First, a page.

There's about a hundred settlers fighting it, and the logging company just sent down as many more to help. Mrs. L. got out in time. These fires roll awfully fast when it's dry, and there's plenty of slashings to feed it along. I see the smoke clouds rolling faster and faster. And what do you think started it? An orphaned boy that's been working around for his board set fire to a yellow jacket's (yellow hornet's) nest in the woods. Those yellow jackets are pesky, but that orphan had better vanish from this neck of the woods or he might get strung up. We consider anyone that starts a fire as worse than any other criminal. It's looking bad. I go out to look at it every few minutes. It looks awfully close. There are several families that will have to get out before very long. It seems to be only a city block away, but that's on account of the hills and the dense smoke. I can tell when the fire strikes into green timber and when it's in slashings. The smoke is so different. It's interesting to watch it, but I feel bad over the homes that are going. Nothing much in the way of buildings - just shacks mostly but they sheltered from the storms and each was a home.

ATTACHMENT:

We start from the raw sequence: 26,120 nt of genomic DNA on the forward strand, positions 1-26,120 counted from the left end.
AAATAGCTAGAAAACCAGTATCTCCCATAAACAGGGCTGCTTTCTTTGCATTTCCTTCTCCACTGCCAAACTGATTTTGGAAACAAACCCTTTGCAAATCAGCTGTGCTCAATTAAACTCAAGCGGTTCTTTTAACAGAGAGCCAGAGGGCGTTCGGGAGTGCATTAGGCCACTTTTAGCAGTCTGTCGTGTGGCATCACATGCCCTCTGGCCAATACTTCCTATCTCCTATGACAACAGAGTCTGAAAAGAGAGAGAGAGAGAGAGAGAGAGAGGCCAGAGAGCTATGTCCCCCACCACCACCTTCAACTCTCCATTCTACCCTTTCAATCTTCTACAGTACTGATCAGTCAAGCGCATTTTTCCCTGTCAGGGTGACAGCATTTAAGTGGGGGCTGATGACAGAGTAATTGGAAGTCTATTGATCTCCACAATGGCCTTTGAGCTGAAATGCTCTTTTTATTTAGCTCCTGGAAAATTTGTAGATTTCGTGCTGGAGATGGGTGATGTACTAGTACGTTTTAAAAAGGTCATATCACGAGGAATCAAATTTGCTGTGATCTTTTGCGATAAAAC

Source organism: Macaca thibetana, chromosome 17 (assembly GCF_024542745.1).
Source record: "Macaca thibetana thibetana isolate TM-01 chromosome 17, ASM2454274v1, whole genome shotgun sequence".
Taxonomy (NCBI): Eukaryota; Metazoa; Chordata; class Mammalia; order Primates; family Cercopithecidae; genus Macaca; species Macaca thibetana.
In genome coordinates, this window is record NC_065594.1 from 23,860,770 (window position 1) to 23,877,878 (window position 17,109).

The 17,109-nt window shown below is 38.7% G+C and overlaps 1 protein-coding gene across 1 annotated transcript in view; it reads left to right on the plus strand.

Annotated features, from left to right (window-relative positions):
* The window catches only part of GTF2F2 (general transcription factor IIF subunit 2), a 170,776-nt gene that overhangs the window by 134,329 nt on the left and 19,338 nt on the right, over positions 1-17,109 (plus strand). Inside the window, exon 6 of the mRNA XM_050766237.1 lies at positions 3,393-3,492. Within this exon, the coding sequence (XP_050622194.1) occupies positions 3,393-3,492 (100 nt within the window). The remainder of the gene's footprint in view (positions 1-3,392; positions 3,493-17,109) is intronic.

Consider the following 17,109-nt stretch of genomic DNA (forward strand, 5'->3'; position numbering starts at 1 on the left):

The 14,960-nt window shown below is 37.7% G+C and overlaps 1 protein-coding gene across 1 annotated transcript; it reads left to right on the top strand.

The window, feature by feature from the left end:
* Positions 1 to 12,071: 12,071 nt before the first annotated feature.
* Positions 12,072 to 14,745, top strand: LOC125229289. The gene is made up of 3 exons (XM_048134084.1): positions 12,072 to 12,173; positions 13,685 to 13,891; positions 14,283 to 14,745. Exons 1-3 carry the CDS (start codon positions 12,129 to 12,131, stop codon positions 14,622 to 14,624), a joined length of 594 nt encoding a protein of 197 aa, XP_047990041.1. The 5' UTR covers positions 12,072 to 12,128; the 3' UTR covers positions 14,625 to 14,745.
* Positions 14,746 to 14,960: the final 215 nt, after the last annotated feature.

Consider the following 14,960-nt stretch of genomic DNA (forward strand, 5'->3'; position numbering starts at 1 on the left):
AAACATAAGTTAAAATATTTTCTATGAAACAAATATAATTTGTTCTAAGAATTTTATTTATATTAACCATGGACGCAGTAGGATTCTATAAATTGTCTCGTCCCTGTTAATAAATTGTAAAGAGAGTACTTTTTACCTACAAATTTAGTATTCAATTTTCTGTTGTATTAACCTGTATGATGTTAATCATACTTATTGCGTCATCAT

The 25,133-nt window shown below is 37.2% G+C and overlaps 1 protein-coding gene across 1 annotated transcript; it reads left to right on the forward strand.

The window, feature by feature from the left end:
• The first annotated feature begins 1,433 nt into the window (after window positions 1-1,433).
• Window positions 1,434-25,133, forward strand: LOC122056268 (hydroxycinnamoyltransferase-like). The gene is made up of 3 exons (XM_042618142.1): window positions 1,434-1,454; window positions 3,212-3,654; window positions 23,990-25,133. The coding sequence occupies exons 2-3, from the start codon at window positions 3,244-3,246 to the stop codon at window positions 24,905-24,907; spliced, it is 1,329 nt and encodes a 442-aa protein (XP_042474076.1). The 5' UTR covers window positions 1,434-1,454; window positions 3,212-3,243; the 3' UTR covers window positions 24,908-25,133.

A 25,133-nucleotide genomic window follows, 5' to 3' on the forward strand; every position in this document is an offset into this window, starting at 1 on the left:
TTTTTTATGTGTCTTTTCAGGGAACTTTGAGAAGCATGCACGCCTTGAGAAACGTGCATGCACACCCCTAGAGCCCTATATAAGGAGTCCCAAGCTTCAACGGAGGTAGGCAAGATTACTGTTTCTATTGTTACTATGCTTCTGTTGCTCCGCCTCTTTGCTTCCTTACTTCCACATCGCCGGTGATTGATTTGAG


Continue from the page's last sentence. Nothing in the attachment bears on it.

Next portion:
Latest reports from the fire: A man just came by and says the Forest

Reserve has sent help and that the L. home is n't burned yet, and it may be saved; but they are all out, in case the wind comes up.

August 2. The fire is still bad and cars are running back and forth all night with men. The wind has changed and it's racing up into the mountains on the reserve. It gives the settlers a chance to back-fire before the wind changes again.

You have reason to be proud of your children. When I see fine children, I know they have pure-bred parents, speaking in stock terms. Many times have I wondered why I married an old man, but I'd do it over again to get my boy. Daddy's ancestors are the finest in Scotland and England. I believe in blood and good breeding and I love Daddy for the beauty of his mind, which is the result of generations. What I mean is this: Leisure is needed to cultivate the mind in music, literature, and so forth. Therefore my boy is more receptive and by instinct chooses the better things because I chose for him a father of that type. There are members of the family still living in the ancestral castle in Scotland. His grandfather was a captain in the British navy and we have his old telescope and several other old keep sakes.